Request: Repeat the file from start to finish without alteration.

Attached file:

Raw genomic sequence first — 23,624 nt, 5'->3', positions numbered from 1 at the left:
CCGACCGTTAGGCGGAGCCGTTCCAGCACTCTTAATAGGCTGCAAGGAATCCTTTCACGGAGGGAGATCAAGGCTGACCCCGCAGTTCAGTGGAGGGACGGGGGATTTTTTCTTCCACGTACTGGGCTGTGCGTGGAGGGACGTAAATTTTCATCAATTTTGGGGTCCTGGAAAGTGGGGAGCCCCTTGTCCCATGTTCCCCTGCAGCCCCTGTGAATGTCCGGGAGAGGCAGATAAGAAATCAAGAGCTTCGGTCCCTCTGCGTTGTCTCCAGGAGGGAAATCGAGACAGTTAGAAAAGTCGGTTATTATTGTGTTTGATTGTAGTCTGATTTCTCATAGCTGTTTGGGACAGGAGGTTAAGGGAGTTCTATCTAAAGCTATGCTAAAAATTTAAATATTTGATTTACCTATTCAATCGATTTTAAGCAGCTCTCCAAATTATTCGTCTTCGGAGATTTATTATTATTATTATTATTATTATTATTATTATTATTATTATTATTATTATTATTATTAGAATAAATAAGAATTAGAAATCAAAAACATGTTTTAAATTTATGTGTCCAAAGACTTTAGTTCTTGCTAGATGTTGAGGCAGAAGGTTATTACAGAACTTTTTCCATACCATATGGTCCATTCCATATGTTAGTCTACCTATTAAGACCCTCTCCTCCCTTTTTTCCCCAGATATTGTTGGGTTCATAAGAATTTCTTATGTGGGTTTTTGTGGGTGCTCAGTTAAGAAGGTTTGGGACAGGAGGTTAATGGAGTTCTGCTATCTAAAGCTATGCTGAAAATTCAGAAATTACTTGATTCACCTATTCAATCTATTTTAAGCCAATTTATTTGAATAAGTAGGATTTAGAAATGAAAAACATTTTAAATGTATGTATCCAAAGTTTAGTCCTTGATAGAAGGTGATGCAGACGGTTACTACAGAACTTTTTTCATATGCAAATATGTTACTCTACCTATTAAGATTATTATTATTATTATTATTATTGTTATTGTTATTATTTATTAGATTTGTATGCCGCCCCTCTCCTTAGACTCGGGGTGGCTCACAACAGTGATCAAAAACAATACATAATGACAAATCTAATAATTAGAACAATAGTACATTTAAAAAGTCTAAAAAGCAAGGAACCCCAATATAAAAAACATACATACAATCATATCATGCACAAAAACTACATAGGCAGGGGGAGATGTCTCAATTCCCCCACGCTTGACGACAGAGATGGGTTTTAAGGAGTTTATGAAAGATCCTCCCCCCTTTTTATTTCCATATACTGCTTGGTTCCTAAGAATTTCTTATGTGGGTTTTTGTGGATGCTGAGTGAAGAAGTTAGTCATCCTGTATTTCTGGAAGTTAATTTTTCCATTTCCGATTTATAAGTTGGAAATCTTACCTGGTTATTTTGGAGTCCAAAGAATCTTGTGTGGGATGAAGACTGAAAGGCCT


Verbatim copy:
Raw genomic sequence first — 23,624 nt, 5'->3', positions numbered from 1 at the left:
CCGACCGTTAGGCGGAGCCGTTCCAGCACTCTTAATAGGCTGCAAGGAATCCTTTCACGGAGGGAGATCAAGGCTGACCCCGCAGTTCAGTGGAGGGACGGGGGATTTTTTCTTCCACGTACTGGGCTGTGCGTGGAGGGACGTAAATTTTCATCAATTTTGGGGTCCTGGAAAGTGGGGAGCCCCTTGTCCCATGTTCCCCTGCAGCCCCTGTGAATGTCCGGGAGAGGCAGATAAGAAATCAAGAGCTTCGGTCCCTCTGCGTTGTCTCCAGGAGGGAAATCGAGACAGTTAGAAAAGTCGGTTATTATTGTGTTTGATTGTAGTCTGATTTCTCATAGCTGTTTGGGACAGGAGGTTAAGGGAGTTCTATCTAAAGCTATGCTAAAAATTTAAATATTTGATTTACCTATTCAATCGATTTTAAGCAGCTCTCCAAATTATTCGTCTTCGGAGATTTATTATTATTATTATTATTATTATTATTATTATTATTATTATTATTATTATTATTATTAGAATAAATAAGAATTAGAAATCAAAAACATGTTTTAAATTTATGTGTCCAAAGACTTTAGTTCTTGCTAGATGTTGAGGCAGAAGGTTATTACAGAACTTTTTCCATACCATATGGTCCATTCCATATGTTAGTCTACCTATTAAGACCCTCTCCTCCCTTTTTTCCCCAGATATTGTTGGGTTCATAAGAATTTCTTATGTGGGTTTTTGTGGGTGCTCAGTTAAGAAGGTTTGGGACAGGAGGTTAATGGAGTTCTGCTATCTAAAGCTATGCTGAAAATTCAGAAATTACTTGATTCACCTATTCAATCTATTTTAAGCCAATTTATTTGAATAAGTAGGATTTAGAAATGAAAAACATTTTAAATGTATGTATCCAAAGTTTAGTCCTTGATAGAAGGTGATGCAGACGGTTACTACAGAACTTTTTTCATATGCAAATATGTTACTCTACCTATTAAGATTATTATTATTATTATTATTATTGTTATTGTTATTATTTATTAGATTTGTATGCCGCCCCTCTCCTTAGACTCGGGGTGGCTCACAACAGTGATCAAAAACAATACATAATGACAAATCTAATAATTAGAACAATAGTACATTTAAAAAGTCTAAAAAGCAAGGAACCCCAATATAAAAAACATACATACAATCATATCATGCACAAAAACTACATAGGCAGGGGGAGATGTCTCAATTCCCCCACGCTTGACGACAGAGATGGGTTTTAAGGAGTTTATGAAAGATCCTCCCCCCTTTTTATTTCCATATACTGCTTGGTTCCTAAGAATTTCTTATGTGGGTTTTTGTGGATGCTGAGTGAAGAAGTTAGTCATCCTGTATTTCTGGAAGTTAATTTTTCCATTTCCGATTTATAAGTTGGAAATCTTACCTGGTTATTTTGGAGTCCAAAGAATCTTGTGTGGGATGAAGACTGAAAGGCCT